Keith Jarrett Trio: The Out-of-Towners (ECM 1900)

The Out-of-Towners

Keith Jarrett Trio
The Out-of-Towners

Keith Jarrett piano
Gary Peacock double-bass
Jack DeJohnette drums
Recorded live July 28, 2001 at State Opera, Munich
Engineer: Martin Pearson
Mastering: Morten Lund, Masterhuset
Produced by Manfred Eicher

With the insight of legitimate hypnotists, Keith Jarrett and his trio regress seven tunes with a flair for the unexpected. Recorded live at Munich’s State Opera in July of 2001, an especially productive year for the band, the performance whispers into life with a piano intro before waxing nostalgic in a sunny rendition of “I Can’t Believe That You’re In Love With Me.” Jarrett, of course, shines at every turn, but his phenomenal rhythm section has rarely sounded more luminescent. Light in their step and playful in their virtuosity, Jarrett’s sidemen exude effortlessness. Peacock is worth singling out in this opening tune, in which he departs from his usual twang in favor of a smoother, subtler extroversion. He reverts to his tried and true in a rendition of “You’ve Changed” that turns to melted butter in the trio’s hands. With Jarrett’s delicate anchorage behind him, the bassist picks away at edifice of the song’s confusion to a core of resolve. Jarrett pours on the honey for the rejoinder, DeJohnette all the while brushing like the wings of a dying insect, swishing to the rhythm of a broken heart. Brushes turn to cymbals in an effervescent take on Cole Porter’s “I Love You,” which finds the drummer running a parallel course of emotional freedom alongside Jarrett. Artful solos abound.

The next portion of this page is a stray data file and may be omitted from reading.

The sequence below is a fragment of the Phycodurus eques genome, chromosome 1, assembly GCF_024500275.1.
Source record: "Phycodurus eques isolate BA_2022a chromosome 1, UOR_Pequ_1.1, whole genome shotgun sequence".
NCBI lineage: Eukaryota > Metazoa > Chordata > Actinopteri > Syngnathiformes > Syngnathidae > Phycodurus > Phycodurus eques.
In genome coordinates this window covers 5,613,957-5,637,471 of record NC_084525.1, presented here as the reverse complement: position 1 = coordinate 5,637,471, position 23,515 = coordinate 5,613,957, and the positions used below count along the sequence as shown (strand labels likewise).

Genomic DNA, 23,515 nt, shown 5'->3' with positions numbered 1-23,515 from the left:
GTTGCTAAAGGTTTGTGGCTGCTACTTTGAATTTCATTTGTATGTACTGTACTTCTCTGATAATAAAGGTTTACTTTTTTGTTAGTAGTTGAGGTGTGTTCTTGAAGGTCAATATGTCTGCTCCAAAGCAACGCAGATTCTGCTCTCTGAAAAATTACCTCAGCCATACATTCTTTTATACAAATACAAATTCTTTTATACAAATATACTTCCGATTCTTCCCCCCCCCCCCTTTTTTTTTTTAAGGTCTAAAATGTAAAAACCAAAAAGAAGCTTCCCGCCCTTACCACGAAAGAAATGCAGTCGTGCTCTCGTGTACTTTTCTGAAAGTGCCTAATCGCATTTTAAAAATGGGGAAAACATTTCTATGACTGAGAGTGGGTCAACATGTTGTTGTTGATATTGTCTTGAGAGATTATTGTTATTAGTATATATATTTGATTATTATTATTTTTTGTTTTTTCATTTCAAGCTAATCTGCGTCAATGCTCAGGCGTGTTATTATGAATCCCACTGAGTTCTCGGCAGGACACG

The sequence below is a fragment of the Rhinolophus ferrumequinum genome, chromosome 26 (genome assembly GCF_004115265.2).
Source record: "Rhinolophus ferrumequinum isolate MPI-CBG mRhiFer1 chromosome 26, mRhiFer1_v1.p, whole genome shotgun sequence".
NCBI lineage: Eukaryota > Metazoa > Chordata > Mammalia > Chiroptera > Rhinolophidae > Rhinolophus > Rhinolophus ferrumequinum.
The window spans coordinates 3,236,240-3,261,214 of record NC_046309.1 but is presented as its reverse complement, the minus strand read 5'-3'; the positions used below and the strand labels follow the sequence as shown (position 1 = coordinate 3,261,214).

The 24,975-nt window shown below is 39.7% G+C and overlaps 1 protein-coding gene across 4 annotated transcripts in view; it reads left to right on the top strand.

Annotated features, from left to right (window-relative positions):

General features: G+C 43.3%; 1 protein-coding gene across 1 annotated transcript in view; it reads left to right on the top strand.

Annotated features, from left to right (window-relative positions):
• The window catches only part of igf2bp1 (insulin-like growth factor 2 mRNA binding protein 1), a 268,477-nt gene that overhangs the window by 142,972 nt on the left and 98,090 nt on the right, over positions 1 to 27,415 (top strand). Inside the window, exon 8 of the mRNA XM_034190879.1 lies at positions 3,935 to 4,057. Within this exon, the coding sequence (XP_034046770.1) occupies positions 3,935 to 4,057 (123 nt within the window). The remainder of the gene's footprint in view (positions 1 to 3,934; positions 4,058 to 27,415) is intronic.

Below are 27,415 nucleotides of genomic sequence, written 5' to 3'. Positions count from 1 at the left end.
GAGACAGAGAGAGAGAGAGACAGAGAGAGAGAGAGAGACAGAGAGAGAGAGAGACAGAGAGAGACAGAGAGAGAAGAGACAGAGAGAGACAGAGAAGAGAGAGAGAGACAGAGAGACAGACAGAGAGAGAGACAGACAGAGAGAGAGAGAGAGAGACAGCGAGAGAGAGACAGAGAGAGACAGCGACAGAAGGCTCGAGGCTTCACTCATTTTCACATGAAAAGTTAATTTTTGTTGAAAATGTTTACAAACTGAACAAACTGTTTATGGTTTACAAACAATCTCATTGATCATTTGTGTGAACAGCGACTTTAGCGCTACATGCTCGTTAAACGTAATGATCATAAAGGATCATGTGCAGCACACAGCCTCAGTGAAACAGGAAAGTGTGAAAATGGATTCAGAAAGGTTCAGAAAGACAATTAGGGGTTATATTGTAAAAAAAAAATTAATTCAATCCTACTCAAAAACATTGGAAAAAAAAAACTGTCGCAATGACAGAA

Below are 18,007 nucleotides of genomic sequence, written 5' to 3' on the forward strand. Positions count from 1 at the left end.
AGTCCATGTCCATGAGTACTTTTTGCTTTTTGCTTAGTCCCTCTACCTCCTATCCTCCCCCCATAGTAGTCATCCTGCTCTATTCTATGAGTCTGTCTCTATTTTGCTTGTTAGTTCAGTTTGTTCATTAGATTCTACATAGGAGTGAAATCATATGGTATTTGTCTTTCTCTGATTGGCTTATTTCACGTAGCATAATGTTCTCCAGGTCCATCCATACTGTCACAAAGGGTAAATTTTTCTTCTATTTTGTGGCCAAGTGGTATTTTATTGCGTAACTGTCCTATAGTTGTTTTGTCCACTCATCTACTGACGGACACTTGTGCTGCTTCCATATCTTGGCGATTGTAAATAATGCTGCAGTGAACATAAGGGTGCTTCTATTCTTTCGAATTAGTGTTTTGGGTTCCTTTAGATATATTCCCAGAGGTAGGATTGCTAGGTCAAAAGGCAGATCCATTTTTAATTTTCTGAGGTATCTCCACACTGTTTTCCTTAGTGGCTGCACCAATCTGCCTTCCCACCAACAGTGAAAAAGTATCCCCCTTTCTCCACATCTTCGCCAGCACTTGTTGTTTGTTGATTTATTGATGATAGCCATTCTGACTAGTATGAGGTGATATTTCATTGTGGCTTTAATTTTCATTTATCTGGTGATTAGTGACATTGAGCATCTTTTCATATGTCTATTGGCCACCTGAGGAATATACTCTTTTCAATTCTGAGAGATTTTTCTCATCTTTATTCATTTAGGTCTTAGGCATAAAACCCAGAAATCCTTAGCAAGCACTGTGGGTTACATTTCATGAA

The freely improvised title cut is a gem. Over its 20-minute vamp, the trio plays with such looseness that it can only cohere by sheer depth of listening. Peacock is the conductor of this epic train, DeJohnette adding dynamite charge to the rails throughout the ride. The follow-up is a crystalline “Five Brothers.” This tune by the great Gerry Mulligan is the very definition of smooth. Jarrett’s punch and charisma here exhaust the barriers around his concluding solo, a heart-stilling rendering of “It’s All In The Game.” Thus sworn by sunset, he walks into a darkening horizon, where rests the origins of these gifts, so selflessly given, which like the figures on the album’s cover are almost gone from view the moment we realize they were within us all along.

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